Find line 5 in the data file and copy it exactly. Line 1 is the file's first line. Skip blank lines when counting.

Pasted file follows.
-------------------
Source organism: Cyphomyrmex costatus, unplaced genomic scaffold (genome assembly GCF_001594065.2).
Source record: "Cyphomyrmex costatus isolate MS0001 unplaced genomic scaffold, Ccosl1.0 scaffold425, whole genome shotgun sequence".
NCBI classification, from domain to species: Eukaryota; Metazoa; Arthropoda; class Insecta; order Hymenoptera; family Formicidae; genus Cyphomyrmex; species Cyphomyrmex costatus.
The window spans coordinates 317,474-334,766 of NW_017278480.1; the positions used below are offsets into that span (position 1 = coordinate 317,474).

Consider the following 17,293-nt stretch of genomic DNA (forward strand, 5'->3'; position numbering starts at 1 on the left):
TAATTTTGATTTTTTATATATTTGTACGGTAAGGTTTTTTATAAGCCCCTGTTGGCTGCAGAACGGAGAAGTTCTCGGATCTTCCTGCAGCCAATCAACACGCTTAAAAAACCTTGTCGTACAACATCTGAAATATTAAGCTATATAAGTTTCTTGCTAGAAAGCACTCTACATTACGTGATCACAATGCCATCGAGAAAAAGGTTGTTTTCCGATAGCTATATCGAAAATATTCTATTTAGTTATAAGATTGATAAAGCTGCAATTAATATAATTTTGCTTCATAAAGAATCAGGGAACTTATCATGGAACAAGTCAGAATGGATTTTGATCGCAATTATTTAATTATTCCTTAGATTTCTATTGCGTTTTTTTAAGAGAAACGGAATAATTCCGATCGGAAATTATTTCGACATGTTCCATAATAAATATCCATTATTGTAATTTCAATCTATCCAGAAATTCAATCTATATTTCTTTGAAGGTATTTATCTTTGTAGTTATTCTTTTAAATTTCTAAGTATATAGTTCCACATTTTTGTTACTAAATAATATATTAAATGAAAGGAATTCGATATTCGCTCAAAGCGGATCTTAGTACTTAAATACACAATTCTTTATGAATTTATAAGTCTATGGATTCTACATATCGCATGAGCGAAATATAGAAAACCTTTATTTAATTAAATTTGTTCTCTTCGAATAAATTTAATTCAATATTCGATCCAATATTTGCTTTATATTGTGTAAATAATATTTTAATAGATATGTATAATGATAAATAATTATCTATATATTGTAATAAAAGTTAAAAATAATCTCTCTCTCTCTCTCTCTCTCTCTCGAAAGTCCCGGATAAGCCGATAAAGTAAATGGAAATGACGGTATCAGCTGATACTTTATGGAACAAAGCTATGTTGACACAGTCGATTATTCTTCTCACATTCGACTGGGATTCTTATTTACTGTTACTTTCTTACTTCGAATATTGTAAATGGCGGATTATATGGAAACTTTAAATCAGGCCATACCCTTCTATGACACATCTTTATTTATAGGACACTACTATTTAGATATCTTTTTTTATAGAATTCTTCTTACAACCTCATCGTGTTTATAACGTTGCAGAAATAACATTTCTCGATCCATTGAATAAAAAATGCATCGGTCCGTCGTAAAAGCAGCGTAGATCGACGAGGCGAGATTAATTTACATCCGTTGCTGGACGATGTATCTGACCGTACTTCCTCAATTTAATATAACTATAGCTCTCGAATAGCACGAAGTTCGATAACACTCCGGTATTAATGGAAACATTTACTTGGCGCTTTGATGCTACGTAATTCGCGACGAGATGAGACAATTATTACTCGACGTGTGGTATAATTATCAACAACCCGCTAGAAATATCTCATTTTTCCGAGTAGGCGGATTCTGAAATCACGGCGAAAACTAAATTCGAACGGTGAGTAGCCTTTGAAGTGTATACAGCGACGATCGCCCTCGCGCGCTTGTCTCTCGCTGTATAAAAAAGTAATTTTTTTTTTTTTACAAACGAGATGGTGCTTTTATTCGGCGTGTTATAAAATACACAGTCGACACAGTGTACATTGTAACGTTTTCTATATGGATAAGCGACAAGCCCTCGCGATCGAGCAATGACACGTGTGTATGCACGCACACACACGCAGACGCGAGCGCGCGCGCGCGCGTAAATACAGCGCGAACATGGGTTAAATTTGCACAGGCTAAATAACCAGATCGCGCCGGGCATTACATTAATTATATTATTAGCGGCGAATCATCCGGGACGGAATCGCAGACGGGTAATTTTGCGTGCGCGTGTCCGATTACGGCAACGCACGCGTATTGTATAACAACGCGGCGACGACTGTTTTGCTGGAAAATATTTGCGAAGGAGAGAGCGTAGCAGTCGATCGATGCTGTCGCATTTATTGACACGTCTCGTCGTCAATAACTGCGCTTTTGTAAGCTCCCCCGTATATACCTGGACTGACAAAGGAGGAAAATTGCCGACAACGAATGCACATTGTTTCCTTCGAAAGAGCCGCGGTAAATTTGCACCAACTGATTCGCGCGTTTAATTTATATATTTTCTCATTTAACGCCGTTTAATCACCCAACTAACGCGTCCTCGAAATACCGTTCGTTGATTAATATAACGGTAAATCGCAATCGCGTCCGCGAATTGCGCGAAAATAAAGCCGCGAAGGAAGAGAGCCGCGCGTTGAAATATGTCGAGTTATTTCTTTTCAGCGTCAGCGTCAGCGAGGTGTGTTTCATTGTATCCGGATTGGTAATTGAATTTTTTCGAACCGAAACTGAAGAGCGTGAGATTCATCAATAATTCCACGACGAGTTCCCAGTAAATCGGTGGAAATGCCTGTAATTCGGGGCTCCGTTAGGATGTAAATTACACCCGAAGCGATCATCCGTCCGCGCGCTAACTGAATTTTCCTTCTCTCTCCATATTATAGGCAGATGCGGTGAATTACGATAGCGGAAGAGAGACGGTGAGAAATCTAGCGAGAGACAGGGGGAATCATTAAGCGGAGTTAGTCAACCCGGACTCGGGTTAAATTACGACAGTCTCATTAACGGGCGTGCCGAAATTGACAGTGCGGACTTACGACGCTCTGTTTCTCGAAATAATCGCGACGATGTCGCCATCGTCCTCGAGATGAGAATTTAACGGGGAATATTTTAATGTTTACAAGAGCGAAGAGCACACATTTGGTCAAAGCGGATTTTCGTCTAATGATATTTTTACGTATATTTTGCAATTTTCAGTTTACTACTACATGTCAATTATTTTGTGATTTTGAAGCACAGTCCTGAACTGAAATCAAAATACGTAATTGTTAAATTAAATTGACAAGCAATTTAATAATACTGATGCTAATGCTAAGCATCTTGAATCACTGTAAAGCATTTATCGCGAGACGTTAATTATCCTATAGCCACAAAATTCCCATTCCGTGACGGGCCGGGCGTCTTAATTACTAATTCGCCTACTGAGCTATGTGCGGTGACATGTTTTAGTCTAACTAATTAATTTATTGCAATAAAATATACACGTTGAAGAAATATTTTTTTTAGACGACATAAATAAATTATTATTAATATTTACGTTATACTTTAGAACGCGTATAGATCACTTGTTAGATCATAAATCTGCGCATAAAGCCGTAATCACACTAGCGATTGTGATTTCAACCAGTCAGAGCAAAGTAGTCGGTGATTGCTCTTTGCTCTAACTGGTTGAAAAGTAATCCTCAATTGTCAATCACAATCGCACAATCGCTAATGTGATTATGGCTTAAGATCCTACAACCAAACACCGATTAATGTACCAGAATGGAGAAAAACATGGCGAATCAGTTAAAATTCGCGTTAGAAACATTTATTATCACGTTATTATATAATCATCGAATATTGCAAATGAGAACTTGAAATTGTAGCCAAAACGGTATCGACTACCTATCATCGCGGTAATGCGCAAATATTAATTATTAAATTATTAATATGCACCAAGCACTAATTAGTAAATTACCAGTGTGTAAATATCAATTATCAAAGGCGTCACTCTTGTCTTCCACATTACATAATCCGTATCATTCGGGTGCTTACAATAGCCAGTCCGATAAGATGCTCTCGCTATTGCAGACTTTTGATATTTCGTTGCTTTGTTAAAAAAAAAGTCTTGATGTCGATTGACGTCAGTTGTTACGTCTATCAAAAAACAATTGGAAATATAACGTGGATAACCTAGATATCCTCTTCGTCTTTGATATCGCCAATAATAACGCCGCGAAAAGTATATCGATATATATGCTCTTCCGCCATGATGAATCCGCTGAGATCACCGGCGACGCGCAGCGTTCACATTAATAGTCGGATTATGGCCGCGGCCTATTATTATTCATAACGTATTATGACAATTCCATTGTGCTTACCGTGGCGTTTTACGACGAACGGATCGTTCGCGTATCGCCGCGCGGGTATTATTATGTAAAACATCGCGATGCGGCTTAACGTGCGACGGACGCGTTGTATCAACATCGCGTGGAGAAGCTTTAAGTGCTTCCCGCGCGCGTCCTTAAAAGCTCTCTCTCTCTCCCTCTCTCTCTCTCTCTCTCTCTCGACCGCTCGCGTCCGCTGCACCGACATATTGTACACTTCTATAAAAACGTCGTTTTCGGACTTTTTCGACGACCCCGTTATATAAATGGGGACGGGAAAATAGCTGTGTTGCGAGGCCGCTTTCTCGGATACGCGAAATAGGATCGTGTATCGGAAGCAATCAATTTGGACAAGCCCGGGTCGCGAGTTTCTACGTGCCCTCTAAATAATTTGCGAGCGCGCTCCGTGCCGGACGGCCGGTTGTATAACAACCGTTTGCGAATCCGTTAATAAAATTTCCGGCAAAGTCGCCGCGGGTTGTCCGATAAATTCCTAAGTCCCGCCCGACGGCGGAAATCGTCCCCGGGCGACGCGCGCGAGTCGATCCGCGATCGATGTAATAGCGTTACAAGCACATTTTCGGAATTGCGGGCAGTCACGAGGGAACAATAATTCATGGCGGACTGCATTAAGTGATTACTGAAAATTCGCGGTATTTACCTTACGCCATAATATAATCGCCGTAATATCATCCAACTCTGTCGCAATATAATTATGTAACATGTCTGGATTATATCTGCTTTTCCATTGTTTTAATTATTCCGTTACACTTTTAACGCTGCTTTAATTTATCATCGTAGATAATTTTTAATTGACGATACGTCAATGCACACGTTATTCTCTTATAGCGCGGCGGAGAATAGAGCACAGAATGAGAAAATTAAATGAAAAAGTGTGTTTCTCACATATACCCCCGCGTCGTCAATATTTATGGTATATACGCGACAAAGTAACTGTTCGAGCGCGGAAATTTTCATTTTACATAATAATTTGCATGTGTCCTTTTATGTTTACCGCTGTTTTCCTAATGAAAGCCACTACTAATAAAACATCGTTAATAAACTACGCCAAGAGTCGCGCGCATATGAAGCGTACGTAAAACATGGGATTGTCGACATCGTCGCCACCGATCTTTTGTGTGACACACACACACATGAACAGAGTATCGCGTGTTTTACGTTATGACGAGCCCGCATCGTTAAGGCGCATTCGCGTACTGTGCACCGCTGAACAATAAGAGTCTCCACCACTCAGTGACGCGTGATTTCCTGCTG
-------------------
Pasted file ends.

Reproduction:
Consider the following 17,293-nt stretch of genomic DNA (forward strand, 5'->3'; position numbering starts at 1 on the left):